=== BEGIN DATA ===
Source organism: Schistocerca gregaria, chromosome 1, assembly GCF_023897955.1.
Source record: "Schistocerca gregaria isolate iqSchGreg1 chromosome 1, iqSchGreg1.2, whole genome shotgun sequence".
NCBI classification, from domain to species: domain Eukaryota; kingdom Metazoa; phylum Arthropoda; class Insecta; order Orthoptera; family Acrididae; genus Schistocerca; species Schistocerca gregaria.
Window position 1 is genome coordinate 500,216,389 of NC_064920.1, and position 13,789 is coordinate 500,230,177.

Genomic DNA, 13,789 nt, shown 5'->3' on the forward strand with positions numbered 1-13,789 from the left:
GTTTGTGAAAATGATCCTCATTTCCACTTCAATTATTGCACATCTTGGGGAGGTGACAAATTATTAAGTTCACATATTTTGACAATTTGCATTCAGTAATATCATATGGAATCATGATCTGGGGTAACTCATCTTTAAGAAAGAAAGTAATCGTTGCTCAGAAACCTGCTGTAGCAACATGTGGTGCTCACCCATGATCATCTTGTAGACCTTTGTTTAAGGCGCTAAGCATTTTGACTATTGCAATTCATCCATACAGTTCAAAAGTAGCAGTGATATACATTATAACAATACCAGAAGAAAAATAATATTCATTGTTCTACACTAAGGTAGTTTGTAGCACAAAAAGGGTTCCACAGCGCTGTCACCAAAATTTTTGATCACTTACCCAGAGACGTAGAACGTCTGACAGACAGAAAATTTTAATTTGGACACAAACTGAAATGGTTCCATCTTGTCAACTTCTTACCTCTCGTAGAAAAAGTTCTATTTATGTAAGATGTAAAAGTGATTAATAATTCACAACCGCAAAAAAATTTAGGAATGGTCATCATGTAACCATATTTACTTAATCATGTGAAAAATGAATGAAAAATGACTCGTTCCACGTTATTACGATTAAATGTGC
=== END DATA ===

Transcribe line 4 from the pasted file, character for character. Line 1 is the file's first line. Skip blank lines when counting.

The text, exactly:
Window position 1 is genome coordinate 500,216,389 of NC_064920.1, and position 13,789 is coordinate 500,230,177.